Volcanic Activity Officially Considered an Emergency
On Friday, the Cotopaxi volcano in Ecuador experienced more activity than it had in well over a century. Initially, people were told that it was not time to panic due to the explosions. Today, however, officials are telling a much different story. Rafael Correa, the Ecuadorian president, has decided to declare a state of emergency for the country directly tied to the sudden increase in volcanic activity. Besides the obvious safety precautions Ecuador residents should take, this decree is also due in large part to a declaration allowing more flexibility in remedying the situation with government funds.
Cotopaxi Has Been Under Watch For Months
Ecuador has actually been keeping an eye on Cotopaxi for a little while now. The Ecuadorian Geophysics Institute noticed a worrying increase in activity around June and has been actively monitoring it ever since. Any activity would make Ecuador monitor Cotopaxi, no matter how small. Cotopaxi’s glacial cover allows for a much faster volcanic flow of rock and mud. As such, it’s considered one of the most dangerous volcanoes in the entire world. Any visible activity would inevitably lead to a state of emergency on the part of Ecuador.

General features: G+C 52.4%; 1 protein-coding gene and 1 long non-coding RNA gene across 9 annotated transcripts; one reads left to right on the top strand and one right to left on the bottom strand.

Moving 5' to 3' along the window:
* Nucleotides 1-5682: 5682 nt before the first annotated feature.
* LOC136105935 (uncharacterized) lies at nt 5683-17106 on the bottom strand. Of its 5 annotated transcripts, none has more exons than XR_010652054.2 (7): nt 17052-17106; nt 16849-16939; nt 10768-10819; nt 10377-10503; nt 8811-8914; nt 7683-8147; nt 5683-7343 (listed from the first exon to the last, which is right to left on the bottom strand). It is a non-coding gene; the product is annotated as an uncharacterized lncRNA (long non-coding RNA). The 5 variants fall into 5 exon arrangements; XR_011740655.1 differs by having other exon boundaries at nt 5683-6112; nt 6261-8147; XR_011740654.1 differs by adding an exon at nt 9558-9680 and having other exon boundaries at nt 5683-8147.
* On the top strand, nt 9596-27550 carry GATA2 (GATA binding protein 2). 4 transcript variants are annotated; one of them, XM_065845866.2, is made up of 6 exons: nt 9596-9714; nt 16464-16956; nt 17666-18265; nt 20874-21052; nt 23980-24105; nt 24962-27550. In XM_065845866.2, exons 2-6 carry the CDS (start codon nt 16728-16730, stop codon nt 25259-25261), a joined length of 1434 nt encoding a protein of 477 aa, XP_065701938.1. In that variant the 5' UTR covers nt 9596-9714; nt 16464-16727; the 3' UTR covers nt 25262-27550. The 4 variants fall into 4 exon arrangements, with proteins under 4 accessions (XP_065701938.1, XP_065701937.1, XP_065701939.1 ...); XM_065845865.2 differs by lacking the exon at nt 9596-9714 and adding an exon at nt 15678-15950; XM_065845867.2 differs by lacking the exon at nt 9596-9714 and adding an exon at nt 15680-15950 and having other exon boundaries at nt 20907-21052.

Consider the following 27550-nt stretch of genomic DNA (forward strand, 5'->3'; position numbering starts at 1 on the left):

Volcanic Eruptions Traveled to Ecuador’s Capital
Arguably, the tipping point in Ecuador declaring a state of emergency was the distance traveled for the Cotopaxi eruption. The eruptions began very early Friday morning, and since then the distance has been astonishing. Ash has been shot upwards of two miles into the sky. Because of that height, gray powdered ash has found its way onto the roads, cars, and homes of Ecuador residents upwards of 30 miles north. That is dangerously close to, if not actually in the Ecuador capital of Quito. With relatively small explosions traveling that far, a state of emergency was needed lest volcanic activity continue and lead to an even larger eruption.
Shutdowns and Evacuations
The park in Ecuador that surrounds Cotopaxi is not currently accessible to visit. Similarly, authorities are not allowing mountaineers to climb Cotopaxi’s snow-capped peak. While Cotopaxi continues to be monitored, a few hundred people have been evacuated from nearby residential areas to avoid being hit by the volcanic ash.
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